Family Life


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Canadian comedians Colin Mochrie and Deb McGrath on parenting

Comedians Colin Mochrie (Whose Line is it Anyway?) and Deb McGrath (Little Mosque on the Prairie) met at Toronto’s Second City in the ‘80s, married in 1989 and have been yukking it up ever since. They even played a show biz couple on the CBC series Getting Along Famously. But by far the collaboration they’re most proud of is their son, Luke, now 19. They spoke to ParentsCanada – separately – about parenting, from their empty nester perspective. See how their answers compare.
Question: What surprised you the most about your spouse when he/she became a parent? 
Colin: To be truthful, absolutely nothing. Deb had always been great with kids and it was no different with our own. If anything, I think it was her ability to mete out the discipline. Deb is a very soft-hearted person but she managed to stick to her guns in that area. 
Deb: That he seemed born to it. He was so natural with our son, so easy and confident. 
Question: Who did the most disciplining? 
CM: See the first question. Deb definitely. I would be the let-it slide person. 
DM: I guess it was me. But unless Colin was unreachable (on a plane, for instance) I always sought out his advice. I was pretty good with consistency and the follow through and he always agreed with my choices. When he offered another point of view, I always listened because I knew he had a different way of seeing it and it was always valuable.
Question: What was the biggest challenge of being a parent?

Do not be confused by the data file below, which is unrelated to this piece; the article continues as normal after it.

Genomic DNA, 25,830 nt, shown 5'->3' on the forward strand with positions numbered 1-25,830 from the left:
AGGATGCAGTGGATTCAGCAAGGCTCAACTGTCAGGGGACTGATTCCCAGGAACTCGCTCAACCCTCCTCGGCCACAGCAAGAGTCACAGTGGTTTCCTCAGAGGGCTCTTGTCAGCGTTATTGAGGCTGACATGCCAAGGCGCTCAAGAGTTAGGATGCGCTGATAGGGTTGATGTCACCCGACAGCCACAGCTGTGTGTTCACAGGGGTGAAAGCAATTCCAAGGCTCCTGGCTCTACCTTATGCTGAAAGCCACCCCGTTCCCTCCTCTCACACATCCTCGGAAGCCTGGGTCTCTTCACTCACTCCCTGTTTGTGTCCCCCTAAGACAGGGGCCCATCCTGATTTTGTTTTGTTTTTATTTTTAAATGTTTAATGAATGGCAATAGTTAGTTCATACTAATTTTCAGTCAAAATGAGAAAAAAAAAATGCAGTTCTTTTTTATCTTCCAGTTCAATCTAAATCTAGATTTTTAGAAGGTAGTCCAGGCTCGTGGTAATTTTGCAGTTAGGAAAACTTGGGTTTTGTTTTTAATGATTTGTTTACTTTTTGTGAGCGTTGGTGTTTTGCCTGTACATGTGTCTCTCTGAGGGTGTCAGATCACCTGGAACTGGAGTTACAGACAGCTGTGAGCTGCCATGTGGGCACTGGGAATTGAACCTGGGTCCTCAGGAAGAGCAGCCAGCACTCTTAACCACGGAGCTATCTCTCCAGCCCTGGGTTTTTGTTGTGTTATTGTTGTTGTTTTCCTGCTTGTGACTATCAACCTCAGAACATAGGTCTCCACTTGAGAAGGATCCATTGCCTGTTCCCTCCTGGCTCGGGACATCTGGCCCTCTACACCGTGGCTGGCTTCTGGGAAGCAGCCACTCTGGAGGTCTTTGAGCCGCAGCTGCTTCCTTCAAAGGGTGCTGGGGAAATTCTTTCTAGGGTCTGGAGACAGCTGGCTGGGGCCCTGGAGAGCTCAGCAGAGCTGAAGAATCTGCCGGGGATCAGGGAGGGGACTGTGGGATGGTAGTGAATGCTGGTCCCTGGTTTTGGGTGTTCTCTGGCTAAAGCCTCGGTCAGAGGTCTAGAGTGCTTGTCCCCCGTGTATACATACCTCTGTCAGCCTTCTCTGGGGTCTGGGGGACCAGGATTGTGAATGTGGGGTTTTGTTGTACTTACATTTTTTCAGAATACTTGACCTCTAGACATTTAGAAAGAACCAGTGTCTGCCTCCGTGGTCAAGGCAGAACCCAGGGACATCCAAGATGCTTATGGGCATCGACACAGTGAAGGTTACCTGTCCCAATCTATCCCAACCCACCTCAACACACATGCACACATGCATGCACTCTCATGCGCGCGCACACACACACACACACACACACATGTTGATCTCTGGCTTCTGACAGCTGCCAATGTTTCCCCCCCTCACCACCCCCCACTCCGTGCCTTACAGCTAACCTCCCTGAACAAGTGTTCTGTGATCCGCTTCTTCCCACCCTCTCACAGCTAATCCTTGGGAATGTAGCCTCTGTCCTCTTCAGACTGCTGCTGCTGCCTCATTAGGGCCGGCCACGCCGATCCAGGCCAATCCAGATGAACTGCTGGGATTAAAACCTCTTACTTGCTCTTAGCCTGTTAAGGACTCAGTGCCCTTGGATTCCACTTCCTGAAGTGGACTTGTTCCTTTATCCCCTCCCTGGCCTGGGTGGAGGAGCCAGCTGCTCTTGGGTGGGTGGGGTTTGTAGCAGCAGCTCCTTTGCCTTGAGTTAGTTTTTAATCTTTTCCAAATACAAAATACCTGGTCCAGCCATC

CM: Letting him make his own mistakes. We had to fight the natural urge to make everything perfect for him. 
DM: Keeping a brave face when our son was heartbroken or disappointed. We would offer him comfort, always telling him that it was okay to feel awful. 
Question: Your son is in college, among the generation of kids with so-called helicopter parents. Do you think you were a helicopter parent? 
CM: At times we were overprotective, I think, but we also let our son get out there and fi gure things out for himself. We were there for guidance if he wanted it and thankfully he still comes to us when he needs it. 
DM: I would say that we were not helicopter parents. I admit that I have always been a tad (or TAD) cautious about his safety but it was not because I did not trust him. It was simply that I did not trust others. Drivers, for instance. We have guided him but never ever called the shots. As a result he does come to us for advice. He has to make his own successes and mistakes. They have to be his and I believe we have helped that to happen. 
Question: If you could change anything about the way you parented your son when he was younger, what would it be? 
CM: Nothing, I was perfect. Seriously, I know I have made mistakes but he turned out fine in spite of them. Maybe he needed my mistakes to become who he is. No…really. 
DM: I would not have been so anal. I would have let him get dirty more, take chances more, fall on his face more. 

Originally published in ParentsCanada magazine, February/March 2012.

a man carrying two children

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